When I was a child, we couldn't afford many toys. My mother told me to suck it up and play with whatever toys she could get me from her friends. Not only did we have hand-me-down clothes, we also had hand-me-down toys.
We didn't really mind, my two younger brothers and I. But we did sometimes wish we could have a Six Million Dollar Man action figure with Bionic Eye and Working Bionic Grip (or even his balding boss, Oscar Goldman) or a few more Star Wars figures (I had about five).
When I grew up and made my own money, I went to town with the toy buying. It was like I was making up for my lost youth. Then when my own kids came along, I had to slow down because I was competing with my kids for toy space in the house.
Even moving my entire Star Wars collection to the office didn't help. I had to stop the toy buying completely.
At first, I would tell my son Isaac that he couldn't play with my figures in the display case. Then later, I realized how silly it was. Toys were meant to be played with, not displayed in a glass case.
So what if he lost a Stormtrooper's rifle once in a while. Or Darth Vader's light saber? Or Commander Cody's helmet?
Please wait here a while, I need to go to a corner of the room to weep…
OK, I am back.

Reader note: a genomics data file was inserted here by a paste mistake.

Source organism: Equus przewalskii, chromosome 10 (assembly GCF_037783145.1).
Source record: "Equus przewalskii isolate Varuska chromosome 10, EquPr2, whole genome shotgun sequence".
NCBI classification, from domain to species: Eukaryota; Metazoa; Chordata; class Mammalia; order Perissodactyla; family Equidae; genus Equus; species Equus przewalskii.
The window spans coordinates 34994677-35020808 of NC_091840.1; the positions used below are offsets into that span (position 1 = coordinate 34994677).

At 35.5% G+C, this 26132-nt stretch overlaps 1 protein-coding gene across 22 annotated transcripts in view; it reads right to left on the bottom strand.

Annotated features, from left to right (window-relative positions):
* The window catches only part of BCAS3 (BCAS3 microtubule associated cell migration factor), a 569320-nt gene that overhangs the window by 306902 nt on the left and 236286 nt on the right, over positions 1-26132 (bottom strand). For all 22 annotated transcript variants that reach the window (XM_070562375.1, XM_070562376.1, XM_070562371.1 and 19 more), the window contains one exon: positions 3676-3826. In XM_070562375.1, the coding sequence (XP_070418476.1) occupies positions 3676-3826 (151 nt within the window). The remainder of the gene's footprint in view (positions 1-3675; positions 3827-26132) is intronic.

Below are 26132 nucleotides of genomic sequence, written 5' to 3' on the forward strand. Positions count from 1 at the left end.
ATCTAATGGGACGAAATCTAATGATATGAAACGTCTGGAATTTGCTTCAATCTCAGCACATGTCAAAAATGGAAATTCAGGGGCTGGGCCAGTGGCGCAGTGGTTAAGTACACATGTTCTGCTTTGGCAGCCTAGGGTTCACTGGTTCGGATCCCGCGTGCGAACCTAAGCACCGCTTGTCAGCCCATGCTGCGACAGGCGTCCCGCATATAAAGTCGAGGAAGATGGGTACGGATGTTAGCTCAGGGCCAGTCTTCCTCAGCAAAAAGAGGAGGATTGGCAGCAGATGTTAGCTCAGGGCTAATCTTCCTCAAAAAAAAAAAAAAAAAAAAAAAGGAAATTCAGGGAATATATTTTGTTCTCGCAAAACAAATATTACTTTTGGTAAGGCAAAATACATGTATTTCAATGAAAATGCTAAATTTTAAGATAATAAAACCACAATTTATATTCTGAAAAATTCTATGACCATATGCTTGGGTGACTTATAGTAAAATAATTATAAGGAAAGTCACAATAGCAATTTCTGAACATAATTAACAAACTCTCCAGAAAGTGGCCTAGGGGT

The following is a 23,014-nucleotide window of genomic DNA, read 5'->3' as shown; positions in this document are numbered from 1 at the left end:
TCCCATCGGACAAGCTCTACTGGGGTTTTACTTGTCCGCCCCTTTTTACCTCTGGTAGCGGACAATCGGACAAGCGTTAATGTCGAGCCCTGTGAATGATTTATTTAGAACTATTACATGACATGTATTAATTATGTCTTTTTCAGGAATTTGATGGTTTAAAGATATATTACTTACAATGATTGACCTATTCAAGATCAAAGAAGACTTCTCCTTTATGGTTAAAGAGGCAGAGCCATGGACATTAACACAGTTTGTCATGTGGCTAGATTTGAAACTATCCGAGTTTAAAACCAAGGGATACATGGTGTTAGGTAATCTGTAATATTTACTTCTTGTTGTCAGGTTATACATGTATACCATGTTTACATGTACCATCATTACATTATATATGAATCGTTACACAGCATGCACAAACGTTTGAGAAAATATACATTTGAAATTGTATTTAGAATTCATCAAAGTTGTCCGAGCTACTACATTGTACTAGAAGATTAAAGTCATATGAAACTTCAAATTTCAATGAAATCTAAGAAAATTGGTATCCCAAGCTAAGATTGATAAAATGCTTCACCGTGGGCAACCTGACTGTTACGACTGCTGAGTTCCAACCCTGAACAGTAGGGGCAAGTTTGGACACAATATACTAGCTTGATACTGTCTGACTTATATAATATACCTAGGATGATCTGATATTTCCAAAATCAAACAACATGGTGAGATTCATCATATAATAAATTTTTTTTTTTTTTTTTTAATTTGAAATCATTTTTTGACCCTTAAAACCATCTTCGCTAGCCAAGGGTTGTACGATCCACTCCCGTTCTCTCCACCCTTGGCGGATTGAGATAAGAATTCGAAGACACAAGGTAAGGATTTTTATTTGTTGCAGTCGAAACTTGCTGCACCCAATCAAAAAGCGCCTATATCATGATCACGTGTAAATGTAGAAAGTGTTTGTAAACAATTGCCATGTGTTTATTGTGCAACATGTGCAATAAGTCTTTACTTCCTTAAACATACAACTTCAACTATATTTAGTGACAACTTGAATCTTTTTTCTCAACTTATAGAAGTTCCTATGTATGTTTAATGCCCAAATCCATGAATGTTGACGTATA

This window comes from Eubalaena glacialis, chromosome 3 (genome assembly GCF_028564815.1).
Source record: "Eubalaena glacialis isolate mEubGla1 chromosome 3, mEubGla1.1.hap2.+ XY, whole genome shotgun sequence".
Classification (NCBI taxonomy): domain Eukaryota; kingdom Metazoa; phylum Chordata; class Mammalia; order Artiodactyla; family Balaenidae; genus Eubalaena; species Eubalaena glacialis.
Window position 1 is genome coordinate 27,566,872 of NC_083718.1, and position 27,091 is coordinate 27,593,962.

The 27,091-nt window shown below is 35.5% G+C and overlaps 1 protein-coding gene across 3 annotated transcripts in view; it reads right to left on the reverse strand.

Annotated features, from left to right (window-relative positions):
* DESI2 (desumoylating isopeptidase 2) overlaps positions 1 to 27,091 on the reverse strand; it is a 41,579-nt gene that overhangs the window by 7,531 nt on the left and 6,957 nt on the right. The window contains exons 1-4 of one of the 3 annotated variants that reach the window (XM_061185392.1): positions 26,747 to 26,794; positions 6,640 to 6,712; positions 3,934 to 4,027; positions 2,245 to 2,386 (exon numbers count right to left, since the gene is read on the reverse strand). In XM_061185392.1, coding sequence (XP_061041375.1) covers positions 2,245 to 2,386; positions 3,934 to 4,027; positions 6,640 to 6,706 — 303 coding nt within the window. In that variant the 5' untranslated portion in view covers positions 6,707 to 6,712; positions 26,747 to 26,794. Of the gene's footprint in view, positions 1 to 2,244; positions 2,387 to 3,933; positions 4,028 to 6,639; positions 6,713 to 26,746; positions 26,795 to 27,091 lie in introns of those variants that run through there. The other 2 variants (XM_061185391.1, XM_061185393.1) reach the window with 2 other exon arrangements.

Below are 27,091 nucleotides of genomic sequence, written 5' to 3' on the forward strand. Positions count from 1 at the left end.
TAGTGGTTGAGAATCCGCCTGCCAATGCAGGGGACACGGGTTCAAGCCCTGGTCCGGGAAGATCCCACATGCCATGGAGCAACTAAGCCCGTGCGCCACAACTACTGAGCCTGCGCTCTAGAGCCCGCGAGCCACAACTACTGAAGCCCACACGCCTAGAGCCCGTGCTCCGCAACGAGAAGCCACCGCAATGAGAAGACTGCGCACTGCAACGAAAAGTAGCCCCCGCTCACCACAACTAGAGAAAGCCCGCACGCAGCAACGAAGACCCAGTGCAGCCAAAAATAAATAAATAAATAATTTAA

Another thing I discovered about my three children was that I really didn't need to buy so many toys for them.
Faith, at age 12, has autism and her favorite object is a plastic bag because the crinkly texture appeals to her senses. I have also made it a point to save the empty packets of Kleenex Hand & Face Moist Wipes (with Aloe Vera & Vitamin E, yes I am very anal about the kind I like to use). She is very fond of the texture of the empty packets. It beats having her rummage through my bag and pulling out 10 precious wet wipes from a new pack just to have the empty packet.
My two younger ones, Isaac (age 9) and Joy (age 7), LOVE cardboard boxes. I started noticing it when I brought back things like new bicycles in the original box. They would go, "Ooooh, new bicycle!" and then, "Papa, can we have the box, please? PLEASE?"
You'd think they were begging for bars of gold.
I usually said yes, but only after I check that the box is free from large staples and other sharp bits.
The next day, the box would miraculously become a car, or a house, or a robot animal.
I am tickled by their handiwork and their skill with paint and markers. And they'd play in it for days, weeks even. That's longer than any action figure or Barbie doll I have bought them.
I now ration the toys I buy them. I prefer to see them create stuff, role play, and use their imaginations. A Power Ranger may be fun for a day or two. But a Big Box is a lifetime of fun.